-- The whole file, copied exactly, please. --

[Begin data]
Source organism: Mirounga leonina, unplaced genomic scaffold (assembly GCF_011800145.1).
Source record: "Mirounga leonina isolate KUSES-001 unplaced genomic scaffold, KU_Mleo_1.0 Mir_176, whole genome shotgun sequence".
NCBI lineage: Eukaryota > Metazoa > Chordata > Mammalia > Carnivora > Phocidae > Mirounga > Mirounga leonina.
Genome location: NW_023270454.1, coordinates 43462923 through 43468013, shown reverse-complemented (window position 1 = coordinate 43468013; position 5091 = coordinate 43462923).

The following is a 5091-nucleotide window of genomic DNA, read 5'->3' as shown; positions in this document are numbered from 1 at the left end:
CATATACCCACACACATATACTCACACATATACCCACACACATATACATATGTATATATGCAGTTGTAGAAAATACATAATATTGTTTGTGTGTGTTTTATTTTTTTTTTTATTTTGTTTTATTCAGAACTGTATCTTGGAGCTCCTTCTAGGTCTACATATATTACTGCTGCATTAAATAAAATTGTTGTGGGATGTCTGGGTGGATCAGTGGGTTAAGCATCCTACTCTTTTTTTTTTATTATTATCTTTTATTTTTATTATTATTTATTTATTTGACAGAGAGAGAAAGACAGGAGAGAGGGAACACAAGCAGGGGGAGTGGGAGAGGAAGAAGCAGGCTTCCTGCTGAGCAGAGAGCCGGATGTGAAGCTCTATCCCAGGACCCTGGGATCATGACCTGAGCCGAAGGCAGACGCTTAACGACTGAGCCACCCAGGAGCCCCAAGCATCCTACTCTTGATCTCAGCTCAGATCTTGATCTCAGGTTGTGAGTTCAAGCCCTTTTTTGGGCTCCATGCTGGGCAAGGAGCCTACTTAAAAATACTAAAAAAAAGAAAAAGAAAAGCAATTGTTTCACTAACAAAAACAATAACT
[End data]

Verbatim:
Source organism: Mirounga leonina, unplaced genomic scaffold (assembly GCF_011800145.1).
Source record: "Mirounga leonina isolate KUSES-001 unplaced genomic scaffold, KU_Mleo_1.0 Mir_176, whole genome shotgun sequence".
NCBI lineage: Eukaryota > Metazoa > Chordata > Mammalia > Carnivora > Phocidae > Mirounga > Mirounga leonina.
Genome location: NW_023270454.1, coordinates 43462923 through 43468013, shown reverse-complemented (window position 1 = coordinate 43468013; position 5091 = coordinate 43462923).

The following is a 5091-nucleotide window of genomic DNA, read 5'->3' as shown; positions in this document are numbered from 1 at the left end:
CATATACCCACACACATATACTCACACATATACCCACACACATATACATATGTATATATGCAGTTGTAGAAAATACATAATATTGTTTGTGTGTGTTTTATTTTTTTTTTTATTTTGTTTTATTCAGAACTGTATCTTGGAGCTCCTTCTAGGTCTACATATATTACTGCTGCATTAAATAAAATTGTTGTGGGATGTCTGGGTGGATCAGTGGGTTAAGCATCCTACTCTTTTTTTTTTATTATTATCTTTTATTTTTATTATTATTTATTTATTTGACAGAGAGAGAAAGACAGGAGAGAGGGAACACAAGCAGGGGGAGTGGGAGAGGAAGAAGCAGGCTTCCTGCTGAGCAGAGAGCCGGATGTGAAGCTCTATCCCAGGACCCTGGGATCATGACCTGAGCCGAAGGCAGACGCTTAACGACTGAGCCACCCAGGAGCCCCAAGCATCCTACTCTTGATCTCAGCTCAGATCTTGATCTCAGGTTGTGAGTTCAAGCCCTTTTTTGGGCTCCATGCTGGGCAAGGAGCCTACTTAAAAATACTAAAAAAAAGAAAAAGAAAAGCAATTGTTTCACTAACAAAAACAATAACT